The Piney Woods are East Texas’ natural heart. Most of this vast area, made up of several national forests and little else, has remained largely unchanged for centuries, when Native American tribes and pioneers hunted wild game in the thick forests by day and slept under the awning of pine boughs by night.
Travel to East Texas’ Piney Woods and you’ll find yourself in a place unlike any other in the Lone Star State. The Texas Piney Woods region is home to rolling hills, pine forests, and magnificent lakes, as well as the warmth of Southern hospitality. Enjoy breathtaking views from a scenic highway, visit one of the world’s largest rose gardens, or unwind in Caddo Lake, Texas’ only natural lake. This is just a sampling of the many enjoyable activities available in the Texas Piney Woods. Click on the links below to learn more about what this region has to offer.
The Piney Woods is home to numerous lakes, including Caddo Lake, Texas’ only natural lake. The Texas Freshwater Fisheries Center is located in the Piney Woods Region of Texas in Athens.
The Holiday Trail of Lights is a Christmas event in the Piney Woods Region of Texas that takes you to six cities in two states, including Marshall, Kilgore, and Jefferson in Texas, as well as Shreveport-Bossier City and Natchitoches in Louisiana.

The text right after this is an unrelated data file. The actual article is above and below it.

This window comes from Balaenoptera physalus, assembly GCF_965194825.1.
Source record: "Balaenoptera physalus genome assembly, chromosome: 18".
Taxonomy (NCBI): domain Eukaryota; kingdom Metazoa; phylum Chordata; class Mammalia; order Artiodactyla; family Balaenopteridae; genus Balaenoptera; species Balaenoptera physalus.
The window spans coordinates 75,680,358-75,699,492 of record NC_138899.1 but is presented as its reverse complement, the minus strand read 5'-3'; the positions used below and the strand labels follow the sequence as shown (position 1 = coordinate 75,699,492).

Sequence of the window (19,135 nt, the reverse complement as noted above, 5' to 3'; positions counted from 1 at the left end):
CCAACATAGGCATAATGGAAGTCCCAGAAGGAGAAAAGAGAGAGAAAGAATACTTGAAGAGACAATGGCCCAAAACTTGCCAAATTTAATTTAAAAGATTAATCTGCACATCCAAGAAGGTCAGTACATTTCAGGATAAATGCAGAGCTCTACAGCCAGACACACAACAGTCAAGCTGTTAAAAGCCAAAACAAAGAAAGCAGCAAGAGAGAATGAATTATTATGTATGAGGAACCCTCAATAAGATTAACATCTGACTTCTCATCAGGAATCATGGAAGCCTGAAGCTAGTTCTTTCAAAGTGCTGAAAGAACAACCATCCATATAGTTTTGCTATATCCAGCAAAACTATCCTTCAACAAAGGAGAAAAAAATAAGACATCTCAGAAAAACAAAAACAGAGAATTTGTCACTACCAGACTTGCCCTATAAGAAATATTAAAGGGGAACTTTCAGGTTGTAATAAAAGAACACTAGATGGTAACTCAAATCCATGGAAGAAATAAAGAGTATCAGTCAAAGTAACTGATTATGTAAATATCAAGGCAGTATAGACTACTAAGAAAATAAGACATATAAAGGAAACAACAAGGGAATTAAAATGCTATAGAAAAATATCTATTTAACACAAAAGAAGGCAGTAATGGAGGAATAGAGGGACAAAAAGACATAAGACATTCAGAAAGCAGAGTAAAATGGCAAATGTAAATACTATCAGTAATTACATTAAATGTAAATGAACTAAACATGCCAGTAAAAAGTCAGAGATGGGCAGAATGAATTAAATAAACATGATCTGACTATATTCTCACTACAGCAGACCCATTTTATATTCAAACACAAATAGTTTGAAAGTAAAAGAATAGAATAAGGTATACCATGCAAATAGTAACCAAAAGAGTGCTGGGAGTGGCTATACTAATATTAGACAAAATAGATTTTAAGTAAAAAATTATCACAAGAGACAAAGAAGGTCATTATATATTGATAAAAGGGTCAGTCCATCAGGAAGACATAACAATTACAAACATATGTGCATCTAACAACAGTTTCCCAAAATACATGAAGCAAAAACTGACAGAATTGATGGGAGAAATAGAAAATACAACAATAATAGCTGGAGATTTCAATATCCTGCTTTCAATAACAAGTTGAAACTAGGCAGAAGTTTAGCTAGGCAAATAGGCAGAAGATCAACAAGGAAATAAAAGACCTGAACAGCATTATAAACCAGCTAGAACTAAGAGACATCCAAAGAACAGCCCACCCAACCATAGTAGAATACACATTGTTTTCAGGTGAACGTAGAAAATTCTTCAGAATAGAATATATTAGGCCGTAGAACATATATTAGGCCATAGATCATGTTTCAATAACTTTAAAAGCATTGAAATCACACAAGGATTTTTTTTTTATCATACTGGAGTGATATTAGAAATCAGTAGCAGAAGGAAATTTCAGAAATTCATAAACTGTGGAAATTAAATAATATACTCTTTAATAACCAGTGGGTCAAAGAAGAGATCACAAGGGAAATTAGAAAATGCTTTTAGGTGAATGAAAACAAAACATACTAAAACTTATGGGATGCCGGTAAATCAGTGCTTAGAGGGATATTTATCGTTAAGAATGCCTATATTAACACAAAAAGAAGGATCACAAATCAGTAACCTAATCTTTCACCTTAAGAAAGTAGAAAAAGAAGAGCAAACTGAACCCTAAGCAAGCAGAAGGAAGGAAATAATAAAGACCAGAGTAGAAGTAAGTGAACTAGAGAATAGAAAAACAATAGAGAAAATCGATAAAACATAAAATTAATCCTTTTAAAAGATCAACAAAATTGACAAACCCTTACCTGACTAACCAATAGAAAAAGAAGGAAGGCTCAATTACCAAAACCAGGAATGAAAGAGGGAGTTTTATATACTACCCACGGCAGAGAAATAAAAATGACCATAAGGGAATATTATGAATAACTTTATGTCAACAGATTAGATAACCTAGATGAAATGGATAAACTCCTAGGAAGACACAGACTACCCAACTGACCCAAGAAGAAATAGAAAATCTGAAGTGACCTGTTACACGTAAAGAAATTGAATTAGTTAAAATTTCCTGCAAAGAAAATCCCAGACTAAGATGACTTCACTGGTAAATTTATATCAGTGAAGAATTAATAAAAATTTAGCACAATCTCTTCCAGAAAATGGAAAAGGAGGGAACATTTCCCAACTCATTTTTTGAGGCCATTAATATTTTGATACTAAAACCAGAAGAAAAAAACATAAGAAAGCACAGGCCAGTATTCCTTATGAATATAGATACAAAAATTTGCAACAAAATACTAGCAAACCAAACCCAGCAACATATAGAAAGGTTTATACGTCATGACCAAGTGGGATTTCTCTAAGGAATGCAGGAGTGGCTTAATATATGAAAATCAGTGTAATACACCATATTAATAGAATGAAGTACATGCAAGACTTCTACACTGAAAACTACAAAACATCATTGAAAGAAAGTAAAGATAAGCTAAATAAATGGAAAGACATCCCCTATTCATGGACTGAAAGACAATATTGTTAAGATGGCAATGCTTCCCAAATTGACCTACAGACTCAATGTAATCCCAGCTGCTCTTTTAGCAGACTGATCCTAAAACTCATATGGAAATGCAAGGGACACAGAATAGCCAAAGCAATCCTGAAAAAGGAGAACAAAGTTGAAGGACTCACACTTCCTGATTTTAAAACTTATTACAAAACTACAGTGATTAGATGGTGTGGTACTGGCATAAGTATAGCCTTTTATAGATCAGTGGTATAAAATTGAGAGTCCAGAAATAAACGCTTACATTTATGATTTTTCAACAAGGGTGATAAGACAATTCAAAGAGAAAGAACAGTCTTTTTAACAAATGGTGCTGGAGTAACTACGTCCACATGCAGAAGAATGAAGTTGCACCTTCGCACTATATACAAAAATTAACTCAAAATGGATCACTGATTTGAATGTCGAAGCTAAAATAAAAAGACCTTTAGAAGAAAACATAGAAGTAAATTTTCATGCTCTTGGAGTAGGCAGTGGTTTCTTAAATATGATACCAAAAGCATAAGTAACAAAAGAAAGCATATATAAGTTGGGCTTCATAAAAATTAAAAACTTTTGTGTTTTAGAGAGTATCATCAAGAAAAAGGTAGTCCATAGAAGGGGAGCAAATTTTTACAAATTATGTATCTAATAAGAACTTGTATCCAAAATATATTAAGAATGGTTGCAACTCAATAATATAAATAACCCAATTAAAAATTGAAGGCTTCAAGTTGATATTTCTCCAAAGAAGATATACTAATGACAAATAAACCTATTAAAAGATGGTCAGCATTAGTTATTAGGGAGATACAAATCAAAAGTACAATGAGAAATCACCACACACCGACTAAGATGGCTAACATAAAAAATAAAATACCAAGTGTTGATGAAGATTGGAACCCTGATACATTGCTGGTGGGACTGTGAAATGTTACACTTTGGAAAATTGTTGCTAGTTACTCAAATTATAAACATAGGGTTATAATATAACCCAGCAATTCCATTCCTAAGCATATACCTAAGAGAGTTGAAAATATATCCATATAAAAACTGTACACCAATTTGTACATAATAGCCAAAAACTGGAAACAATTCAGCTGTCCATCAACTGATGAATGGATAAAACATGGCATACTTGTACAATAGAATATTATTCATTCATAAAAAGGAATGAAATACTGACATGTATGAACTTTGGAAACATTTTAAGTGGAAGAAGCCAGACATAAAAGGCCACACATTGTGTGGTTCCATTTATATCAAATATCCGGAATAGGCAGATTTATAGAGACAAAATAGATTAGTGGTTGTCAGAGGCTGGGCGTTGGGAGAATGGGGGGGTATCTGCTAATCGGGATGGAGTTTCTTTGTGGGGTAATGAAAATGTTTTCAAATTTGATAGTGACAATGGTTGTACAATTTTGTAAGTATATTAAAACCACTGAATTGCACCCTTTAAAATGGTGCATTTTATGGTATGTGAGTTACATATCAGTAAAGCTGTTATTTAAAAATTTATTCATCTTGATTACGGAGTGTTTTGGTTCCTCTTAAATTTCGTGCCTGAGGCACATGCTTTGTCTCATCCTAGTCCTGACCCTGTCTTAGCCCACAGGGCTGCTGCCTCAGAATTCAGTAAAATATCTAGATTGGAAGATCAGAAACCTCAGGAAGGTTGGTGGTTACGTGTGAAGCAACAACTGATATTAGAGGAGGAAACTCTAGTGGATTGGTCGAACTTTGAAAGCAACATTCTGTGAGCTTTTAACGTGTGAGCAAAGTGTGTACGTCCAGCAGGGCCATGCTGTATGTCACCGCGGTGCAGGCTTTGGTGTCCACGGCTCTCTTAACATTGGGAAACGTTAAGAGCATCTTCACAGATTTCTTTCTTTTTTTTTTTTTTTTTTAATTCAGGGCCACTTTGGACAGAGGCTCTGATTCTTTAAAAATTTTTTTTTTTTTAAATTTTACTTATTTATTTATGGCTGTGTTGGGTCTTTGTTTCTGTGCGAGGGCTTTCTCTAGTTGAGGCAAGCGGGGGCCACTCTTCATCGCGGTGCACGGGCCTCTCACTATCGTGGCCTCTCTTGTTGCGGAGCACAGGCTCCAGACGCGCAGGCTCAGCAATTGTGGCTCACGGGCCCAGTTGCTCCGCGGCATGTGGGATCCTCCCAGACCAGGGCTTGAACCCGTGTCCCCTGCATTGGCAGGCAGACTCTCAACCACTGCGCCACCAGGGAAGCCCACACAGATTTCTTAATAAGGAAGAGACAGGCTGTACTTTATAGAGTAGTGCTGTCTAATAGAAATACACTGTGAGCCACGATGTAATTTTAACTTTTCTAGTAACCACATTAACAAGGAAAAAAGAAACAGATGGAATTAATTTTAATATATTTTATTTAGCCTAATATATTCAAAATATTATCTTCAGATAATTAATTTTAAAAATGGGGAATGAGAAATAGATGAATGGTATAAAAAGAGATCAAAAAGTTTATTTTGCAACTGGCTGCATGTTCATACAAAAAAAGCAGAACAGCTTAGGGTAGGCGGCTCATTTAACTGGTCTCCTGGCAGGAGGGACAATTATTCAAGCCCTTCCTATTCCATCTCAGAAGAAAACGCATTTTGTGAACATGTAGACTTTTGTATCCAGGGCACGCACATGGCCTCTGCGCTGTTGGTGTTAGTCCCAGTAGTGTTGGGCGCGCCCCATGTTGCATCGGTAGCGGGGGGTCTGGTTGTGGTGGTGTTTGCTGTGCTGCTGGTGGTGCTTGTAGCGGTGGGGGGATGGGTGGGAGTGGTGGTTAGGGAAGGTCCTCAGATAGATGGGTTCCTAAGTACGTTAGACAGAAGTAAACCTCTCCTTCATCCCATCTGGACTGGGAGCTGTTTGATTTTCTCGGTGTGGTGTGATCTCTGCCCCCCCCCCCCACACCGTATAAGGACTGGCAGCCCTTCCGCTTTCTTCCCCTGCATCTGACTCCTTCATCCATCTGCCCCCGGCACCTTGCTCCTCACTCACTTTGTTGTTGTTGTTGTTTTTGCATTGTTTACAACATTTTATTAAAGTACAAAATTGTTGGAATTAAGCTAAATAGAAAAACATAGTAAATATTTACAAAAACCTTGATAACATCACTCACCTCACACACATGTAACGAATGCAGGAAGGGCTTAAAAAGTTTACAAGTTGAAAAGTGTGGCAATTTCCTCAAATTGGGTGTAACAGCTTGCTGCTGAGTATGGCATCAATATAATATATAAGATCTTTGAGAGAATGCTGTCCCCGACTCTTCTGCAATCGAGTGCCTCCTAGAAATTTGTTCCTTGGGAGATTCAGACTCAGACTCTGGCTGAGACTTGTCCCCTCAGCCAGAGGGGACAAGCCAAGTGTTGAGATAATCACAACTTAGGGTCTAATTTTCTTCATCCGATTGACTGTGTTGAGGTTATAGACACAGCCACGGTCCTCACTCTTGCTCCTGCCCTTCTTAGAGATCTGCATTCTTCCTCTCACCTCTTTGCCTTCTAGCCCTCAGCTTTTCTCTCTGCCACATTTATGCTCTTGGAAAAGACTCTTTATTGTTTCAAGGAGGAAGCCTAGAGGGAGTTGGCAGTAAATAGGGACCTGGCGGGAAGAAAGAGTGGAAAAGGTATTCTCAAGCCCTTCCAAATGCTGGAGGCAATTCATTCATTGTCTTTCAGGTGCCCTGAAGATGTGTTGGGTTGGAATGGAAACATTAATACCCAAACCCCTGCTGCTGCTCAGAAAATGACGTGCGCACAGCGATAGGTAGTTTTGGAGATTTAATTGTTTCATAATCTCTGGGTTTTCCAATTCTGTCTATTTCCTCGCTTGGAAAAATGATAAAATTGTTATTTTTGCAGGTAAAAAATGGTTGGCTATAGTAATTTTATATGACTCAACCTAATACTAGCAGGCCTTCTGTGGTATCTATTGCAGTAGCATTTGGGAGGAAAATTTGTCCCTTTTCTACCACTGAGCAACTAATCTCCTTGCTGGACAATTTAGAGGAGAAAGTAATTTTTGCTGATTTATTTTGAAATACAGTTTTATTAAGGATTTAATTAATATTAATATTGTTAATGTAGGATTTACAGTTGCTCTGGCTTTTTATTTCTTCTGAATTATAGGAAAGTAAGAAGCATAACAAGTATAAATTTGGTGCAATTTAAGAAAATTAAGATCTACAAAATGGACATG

Old South Charm
Many parts of East Texas, such as Tyler and Nacogdoches, still possess graceful elements of the Old South. It’s fascinating to explore the stately plantation homes and mansions under the shade of magnolia and cypress trees. Take a horse-drawn carriage ride in Jefferson, or a relaxing voyage on a paddle-wheel riverboat in a town called Uncertain, Texas. (We have some of the best city names in the known universe, don’t we?) The abundant Southern hospitality and charm of this region are just unmistakable. Oh, and don’t forget to stop and smell the flowers when you’re in Tyler. There’s no larger municipal rose garden in the nation.
Texas Means Friendly
The Piney Woods region also is rich in the state’s history and friendly tradition. The name Texas comes from the Caddo word tejas, meaning “friend,” that the early Spanish visitors called the first Texans. Learn all about how these Native Texans lived at the ancient Caddo Mounds State Historic Site in Alto. For a taste of this state’s history during the time of its struggle for independence, visit Nacogdoches, one of the state’s oldest communities. It was originally a Spanish fort in the mid-1700s, and was even the site of three short-lived republics.
National and Texas State forests
Texas is one of the most biologically diverse places on the planet, and this region hosts several tremendous national and state forests. As one heads south, towering pine forests slowly yield to lush wetlands around Caddo Lake and Big Thicket National Preserve. Trails of blooming azaleas and dogwoods are widely celebrated during their spring bloom. Then in the fall, many of Texas’ most epic landscapes put on a real show when the sassafras, persimmon, maples, sweet gums, dogwoods, elms and oaks reveal their dazzling autumn colors.
Oil is a fundamental part of this state’s fascinating development. In towns like Kilgore, Marshall, Joinerville and Longview, they’re still gushing over the East Texas oil tradition. And don’t forget the World’s Richest Acre in Kilgore, where they celebrate the holiday season with star-topped oil derricks. Explore the oil boom days with museums and a variety of attractions marking the state’s impact on the industry, the evolution of the state’s economy and America’s growth.